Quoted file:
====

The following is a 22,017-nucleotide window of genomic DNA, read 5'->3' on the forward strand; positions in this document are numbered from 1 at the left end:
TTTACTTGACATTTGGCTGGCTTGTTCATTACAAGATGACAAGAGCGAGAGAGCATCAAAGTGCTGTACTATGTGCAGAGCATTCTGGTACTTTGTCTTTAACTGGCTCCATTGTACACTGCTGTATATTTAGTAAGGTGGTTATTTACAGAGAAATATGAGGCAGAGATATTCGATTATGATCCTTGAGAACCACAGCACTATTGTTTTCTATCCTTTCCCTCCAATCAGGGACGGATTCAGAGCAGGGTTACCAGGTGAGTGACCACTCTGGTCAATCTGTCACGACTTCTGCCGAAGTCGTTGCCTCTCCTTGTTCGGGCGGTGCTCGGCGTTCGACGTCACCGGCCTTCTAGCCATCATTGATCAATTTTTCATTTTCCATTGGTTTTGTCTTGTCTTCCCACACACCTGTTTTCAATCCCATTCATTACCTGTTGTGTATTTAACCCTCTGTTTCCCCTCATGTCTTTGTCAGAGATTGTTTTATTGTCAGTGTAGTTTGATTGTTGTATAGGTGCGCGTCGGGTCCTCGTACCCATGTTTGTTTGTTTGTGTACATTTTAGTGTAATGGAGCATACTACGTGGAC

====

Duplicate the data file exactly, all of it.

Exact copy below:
The following is a 22,017-nucleotide window of genomic DNA, read 5'->3' on the forward strand; positions in this document are numbered from 1 at the left end:
TTTACTTGACATTTGGCTGGCTTGTTCATTACAAGATGACAAGAGCGAGAGAGCATCAAAGTGCTGTACTATGTGCAGAGCATTCTGGTACTTTGTCTTTAACTGGCTCCATTGTACACTGCTGTATATTTAGTAAGGTGGTTATTTACAGAGAAATATGAGGCAGAGATATTCGATTATGATCCTTGAGAACCACAGCACTATTGTTTTCTATCCTTTCCCTCCAATCAGGGACGGATTCAGAGCAGGGTTACCAGGTGAGTGACCACTCTGGTCAATCTGTCACGACTTCTGCCGAAGTCGTTGCCTCTCCTTGTTCGGGCGGTGCTCGGCGTTCGACGTCACCGGCCTTCTAGCCATCATTGATCAATTTTTCATTTTCCATTGGTTTTGTCTTGTCTTCCCACACACCTGTTTTCAATCCCATTCATTACCTGTTGTGTATTTAACCCTCTGTTTCCCCTCATGTCTTTGTCAGAGATTGTTTTATTGTCAGTGTAGTTTGATTGTTGTATAGGTGCGCGTCGGGTCCTCGTACCCATGTTTGTTTGTTTGTGTACATTTTAGTGTAATGGAGCATACTACGTGGAC